The Desire To Be Known
A billboard for my alma mater, George Fox University, catches my eye each day as I drive to work. It’s a short and simple message that speaks to the core of what we desire most out of life. It reads: “Don’t Be a Number, Be Known”. To be known is everyone’s deepest desire. Why? Because, when we are known we feel a sense of completion and wholeness that brings inner peace. To be known requires not only a level of transparency on our part but an act of engagement on the part of those we wish to be known by. When we are recognized for whom we are – no masks, no titles, no judgment - we experience a freedom to grow and develop in all areas of our life. Being known gives us the freedom to be all we are destined to be.
When we are treated like a number we shut down emotionally and disengage. We hear the words spoken but it takes much more effort for them to sink in and resonate with us. It creates a wall of resentment and frustration that any message has to plow through in order to reach our head and heart and make us engage.
When engaging the public it is very important that professionals and organizations trying to grow their business understand this concept. In my industry it is not uncommon for a sales coach to tell you to make 10-20 calls a day every day to past clients and your sphere of influence with the goal of generating a lead or referral for new business. How do you think the people on the other end of those calls feel? Do they feel known by you or do they feel like a number – just one of many calls to be made that day?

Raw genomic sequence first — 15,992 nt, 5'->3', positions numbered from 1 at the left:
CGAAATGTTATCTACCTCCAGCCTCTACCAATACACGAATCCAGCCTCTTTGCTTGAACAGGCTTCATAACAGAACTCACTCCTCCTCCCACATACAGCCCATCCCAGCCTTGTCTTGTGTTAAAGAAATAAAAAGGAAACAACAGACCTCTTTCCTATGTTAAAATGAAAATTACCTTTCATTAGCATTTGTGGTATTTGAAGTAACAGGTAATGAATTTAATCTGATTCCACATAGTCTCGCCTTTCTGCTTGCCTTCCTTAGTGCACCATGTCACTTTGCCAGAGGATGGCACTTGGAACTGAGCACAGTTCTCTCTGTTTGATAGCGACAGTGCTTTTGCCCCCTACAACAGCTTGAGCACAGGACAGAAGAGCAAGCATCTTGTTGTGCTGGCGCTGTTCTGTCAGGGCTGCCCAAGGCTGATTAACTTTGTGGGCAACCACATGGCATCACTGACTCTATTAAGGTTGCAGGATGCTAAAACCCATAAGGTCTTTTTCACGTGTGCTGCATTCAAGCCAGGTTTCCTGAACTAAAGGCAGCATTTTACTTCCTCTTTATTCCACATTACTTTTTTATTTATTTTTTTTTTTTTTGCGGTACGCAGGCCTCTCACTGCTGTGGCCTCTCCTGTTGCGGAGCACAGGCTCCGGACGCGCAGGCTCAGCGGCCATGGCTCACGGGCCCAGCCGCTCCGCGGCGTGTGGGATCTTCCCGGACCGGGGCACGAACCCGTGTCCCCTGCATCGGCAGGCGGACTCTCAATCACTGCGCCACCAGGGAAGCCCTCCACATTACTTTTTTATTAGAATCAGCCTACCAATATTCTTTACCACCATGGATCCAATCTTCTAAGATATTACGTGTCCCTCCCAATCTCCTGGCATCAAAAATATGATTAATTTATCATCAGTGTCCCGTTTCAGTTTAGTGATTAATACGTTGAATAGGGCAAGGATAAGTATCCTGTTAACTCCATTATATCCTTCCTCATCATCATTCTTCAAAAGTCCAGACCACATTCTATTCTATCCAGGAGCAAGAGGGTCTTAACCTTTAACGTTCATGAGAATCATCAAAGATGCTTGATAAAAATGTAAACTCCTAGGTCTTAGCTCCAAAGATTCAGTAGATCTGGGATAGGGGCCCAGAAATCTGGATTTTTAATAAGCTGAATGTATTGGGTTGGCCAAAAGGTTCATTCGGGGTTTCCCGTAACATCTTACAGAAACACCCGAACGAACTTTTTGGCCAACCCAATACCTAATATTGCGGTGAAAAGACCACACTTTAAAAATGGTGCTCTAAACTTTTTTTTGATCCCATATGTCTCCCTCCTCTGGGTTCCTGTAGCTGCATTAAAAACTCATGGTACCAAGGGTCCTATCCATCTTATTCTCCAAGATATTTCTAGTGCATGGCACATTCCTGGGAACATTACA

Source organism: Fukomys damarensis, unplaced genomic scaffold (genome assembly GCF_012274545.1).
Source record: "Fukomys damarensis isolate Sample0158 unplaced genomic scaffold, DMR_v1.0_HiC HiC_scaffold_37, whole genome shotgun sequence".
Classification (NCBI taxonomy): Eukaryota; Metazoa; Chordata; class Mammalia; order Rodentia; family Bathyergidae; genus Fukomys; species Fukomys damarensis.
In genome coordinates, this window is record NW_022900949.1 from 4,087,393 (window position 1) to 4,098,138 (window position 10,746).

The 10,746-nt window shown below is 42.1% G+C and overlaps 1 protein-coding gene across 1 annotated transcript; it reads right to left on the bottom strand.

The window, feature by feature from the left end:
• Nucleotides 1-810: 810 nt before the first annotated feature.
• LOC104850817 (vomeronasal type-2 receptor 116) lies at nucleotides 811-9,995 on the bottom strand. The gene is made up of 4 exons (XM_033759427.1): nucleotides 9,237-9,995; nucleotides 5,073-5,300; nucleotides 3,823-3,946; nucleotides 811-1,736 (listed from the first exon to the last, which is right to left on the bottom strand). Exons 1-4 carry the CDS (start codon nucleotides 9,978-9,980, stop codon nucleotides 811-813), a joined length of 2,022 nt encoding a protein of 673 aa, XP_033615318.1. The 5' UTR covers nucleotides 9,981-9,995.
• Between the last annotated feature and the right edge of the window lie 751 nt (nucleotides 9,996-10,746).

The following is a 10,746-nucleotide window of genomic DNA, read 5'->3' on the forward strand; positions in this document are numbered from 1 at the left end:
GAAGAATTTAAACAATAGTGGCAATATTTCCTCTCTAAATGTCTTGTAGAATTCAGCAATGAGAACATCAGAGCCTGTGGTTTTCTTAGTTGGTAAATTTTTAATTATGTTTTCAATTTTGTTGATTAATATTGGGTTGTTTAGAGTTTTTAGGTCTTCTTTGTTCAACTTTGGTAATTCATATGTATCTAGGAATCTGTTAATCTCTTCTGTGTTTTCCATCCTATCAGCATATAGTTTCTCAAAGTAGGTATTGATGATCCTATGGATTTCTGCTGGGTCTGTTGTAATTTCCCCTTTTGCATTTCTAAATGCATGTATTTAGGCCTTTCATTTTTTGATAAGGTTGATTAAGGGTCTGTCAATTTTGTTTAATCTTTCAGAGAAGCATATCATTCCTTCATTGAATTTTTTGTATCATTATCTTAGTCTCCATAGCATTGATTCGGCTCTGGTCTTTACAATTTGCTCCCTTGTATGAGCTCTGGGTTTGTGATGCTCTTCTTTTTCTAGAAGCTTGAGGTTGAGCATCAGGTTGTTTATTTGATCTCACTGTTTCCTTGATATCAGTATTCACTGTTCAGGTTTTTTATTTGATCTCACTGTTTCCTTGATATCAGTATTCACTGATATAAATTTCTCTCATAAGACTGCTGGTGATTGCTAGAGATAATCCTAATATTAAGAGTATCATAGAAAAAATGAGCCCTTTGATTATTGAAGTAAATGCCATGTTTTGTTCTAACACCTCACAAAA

I venture to think that we could be much more effective in growing a business if we took the time to make calls to people just for the sake of getting to know them for who they are. When the interaction starts and ends with a request for business, we miss the opportunity to develop loyal clients.
As professionals we know this is true and that is why it is so hard for us to pick up the phone and make that call. If we can’t remember the last non-business related call we had with the person we are calling, it shakes our confidence. We fear making the call because we know that we don’t want to receive the same type of call from someone that views us only as a number.
I encourage you to take the time today to put down your standard script and pick up the phone to call a past client, friend, or loved one and truly engage them. Ask the questions that will help you to know them and you will be ministering to one of the deepest desires of their heart.
Question: When was the last time you experienced the feeling of being truly known by someone? How did it make you feel?
Make it a great day!